Today we are focusing on Paul McNeilly, a 42 year old experienced and talented driver. During the 2014 season he has been competing in the British GT Championship and he also did some rounds in the Michelin GT4 Supercup.
What is the British GT Championship?
The Avon British GT championship exhibits the most distinguished and admired sports car grid of any other national motorsport championships in the whole entire world. During the 2014 season the championship visited six circuits in the UK as well as one international event held at Spa-Francorchamps in Belgium. For the fans and spectators around the country the British GT championship offers a breathtaking motorsport experience. It includes some fascinating supercars that are racing bumper to bumper with breathtaking speeds, an intriguing amount of noise and a lot of drama including pit stops and driver changes, the experiences of these races is one spectators do not want to miss out on. The championship during 2014 was split into two classes which were GT3 and GT4.
The GT3 C lass closely reflect their road going equivalents, this is so that it keeps maintenance costs to a minimum. GT3 specifications race cars allow limited alterations to the suspension, engine and body work on each of the cars. This includes cars such as Audi R8 LMS ultra, Ferrari 458 Italia GT3, Porsche 997 GT3 R, BMW Z4 GT3, McClarren MP4-12C, Mercedes AMG SLS GT3, the Nissan Nismo GT-R GT3, the Aston Martin’s V12 Vantage and the new Bentley Continental GT3.
The GT4 class includes a mixture of GT4 approved cars. This is the closest class of road cars you will find that you can race. This class provides fascinating cars such as all the new Toyota GT86 GT4, Lotus Evora GT4, Nissan 370Z, BMW M3 GT4, Aston Martin N24, Porsche Cup GT4 and of course the highly successful Ginetta G50 and Ginetta G55s.
The championship points for the Avon Tyres British GT Championship are different for each of the classes. The GT3 class is the class that decides the overall British GT Championhip title. Each of the classes score points as follows;
1st place – 25 points
2nd place – 18 points
3rd place – 15 points
4th place – 12 points
5th place – 10 points
6th place – 8 points
7th place – 6 points
8th place – 4 points
9th place – 2 points
10th – 1 point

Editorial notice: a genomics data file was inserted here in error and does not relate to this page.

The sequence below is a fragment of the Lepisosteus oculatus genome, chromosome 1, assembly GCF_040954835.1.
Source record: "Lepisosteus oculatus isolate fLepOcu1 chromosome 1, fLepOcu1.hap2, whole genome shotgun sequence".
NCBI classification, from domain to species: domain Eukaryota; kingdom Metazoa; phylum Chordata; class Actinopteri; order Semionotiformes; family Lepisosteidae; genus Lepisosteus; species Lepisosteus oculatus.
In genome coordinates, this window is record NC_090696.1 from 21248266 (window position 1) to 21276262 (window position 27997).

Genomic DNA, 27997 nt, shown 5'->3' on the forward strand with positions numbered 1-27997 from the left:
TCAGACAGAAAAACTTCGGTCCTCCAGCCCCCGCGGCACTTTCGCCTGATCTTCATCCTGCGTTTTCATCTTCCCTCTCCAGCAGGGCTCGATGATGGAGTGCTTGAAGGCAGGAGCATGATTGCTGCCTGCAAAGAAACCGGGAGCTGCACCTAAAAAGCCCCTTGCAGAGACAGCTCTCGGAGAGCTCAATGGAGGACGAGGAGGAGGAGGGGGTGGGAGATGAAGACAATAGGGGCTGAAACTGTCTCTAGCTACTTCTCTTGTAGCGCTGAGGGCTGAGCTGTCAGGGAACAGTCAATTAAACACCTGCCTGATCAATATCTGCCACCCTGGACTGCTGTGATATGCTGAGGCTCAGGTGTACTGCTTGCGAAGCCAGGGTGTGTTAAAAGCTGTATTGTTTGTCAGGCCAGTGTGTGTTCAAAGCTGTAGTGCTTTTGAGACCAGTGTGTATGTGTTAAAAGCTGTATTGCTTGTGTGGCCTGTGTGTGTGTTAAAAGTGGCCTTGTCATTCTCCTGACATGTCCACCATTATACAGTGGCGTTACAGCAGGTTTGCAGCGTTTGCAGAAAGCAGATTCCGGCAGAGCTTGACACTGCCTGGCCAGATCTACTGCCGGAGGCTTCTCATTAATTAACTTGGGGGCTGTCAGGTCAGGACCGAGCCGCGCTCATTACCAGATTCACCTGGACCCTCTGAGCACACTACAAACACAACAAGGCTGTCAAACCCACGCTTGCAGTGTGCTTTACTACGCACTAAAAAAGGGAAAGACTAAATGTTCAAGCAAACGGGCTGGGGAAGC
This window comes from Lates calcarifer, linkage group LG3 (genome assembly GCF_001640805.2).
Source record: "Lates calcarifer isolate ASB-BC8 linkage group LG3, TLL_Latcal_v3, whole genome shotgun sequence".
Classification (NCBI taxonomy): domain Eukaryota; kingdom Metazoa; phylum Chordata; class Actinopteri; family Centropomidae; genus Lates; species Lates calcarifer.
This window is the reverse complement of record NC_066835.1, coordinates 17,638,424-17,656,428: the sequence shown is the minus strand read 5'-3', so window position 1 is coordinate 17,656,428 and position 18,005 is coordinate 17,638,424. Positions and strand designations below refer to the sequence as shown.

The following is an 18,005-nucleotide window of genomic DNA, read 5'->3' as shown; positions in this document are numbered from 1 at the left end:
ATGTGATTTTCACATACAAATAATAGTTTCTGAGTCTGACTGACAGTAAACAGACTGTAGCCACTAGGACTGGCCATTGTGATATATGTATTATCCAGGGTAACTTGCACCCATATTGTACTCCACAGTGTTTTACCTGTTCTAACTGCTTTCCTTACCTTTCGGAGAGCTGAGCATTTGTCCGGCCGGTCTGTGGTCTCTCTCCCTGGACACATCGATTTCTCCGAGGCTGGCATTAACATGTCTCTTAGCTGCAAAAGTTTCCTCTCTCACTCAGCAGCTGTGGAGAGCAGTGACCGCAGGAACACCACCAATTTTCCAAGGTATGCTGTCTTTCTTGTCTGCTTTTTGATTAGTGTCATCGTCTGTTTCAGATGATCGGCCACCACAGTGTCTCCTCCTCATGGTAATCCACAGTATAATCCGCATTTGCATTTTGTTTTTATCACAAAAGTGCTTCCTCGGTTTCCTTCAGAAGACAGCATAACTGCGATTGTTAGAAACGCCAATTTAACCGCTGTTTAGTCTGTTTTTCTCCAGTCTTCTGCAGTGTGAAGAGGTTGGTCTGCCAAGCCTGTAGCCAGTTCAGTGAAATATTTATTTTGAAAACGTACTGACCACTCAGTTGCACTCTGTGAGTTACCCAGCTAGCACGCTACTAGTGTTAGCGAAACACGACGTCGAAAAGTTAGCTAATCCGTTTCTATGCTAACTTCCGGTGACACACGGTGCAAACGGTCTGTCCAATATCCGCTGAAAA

But for races that are for two hours or more points are one and a half times what they are in a normal race. 1st place get 37.5 points, 2nd place gets 27 points, 3rd place gets 22.5 points, 4th place gets 18 points, 5th place get 15 points, 6th place get 12 points, 7th place gets 9 points, 8th place gets points, 9th gets 3 points and 10th place gets 1.5 points. The first three cars in each class after the race get a time penalty that is applied to the mandatory pit stop they must do in the following race. The first car in each class gets a time penalty of 15 seconds. Then the second car in each class gets a time penalty of 10 seconds and the third car in each class gets a 5 second time penalty. Each car from each class gets an extra 5 seconds added on to the time penalty if the race is longer than one hour long. Each driver in the series must hold a racing license of at least an International grade C. Drivers are then categorized into four groups; Group A, Group B, Group C and Group D, they are categorized according to their experience and successes. Grade A drivers may only partner up with a driver from category D or C. Drivers who partner up from category A and C will carry 85kg. Grade B drivers can only partner up with a driver from Category D or C. Drivers from Category B and C who partner up will carry 75kg. Grade C drivers who team up with a fellow Grade C driver will carry an adjusted weight of 65kg. All other pairing combinations are permitted. At the race events, twin race meetings will feature two separate one hour races, three to four of the endurance events each host a single two hour race and there will be a one off three hour endurance race. During the three hour endurance race, depending on the organisers decision there can be a possibilty of having three drivers to one car so that each driver does a one hour stint each. At each race there is a mandatory pit stop where drivers must be changed. During the one hour races it must be carried out between 23 and 37 minutes. During the two hour races, the mandatory pit stop also includes refuelling the cars as well as changing driver, therefore the minimum duration of the pit stop was increased. Drivers must only do a maximum of 50 minutes on track in one go but teams are free to call their drivers in whenever they want to as long as it is before the drivers 50 minutes are up. During the three hour races, drivers are permitted to race a maximum of 100 minutes for the two driver crews. For the two driver crews the minimum time on track is 80 minutes and the minimum time on track for the three driver teams was 40 minutes. There is also three mandatory pit stops durong the three hour race. All cars MUST use Avon Tyres, each car is restricted to using a maximum of eight slick tyres per race meeting. There is no restriction for the amount of wet weather tyres that driver may use. Also all of the cars must run on a control fuel.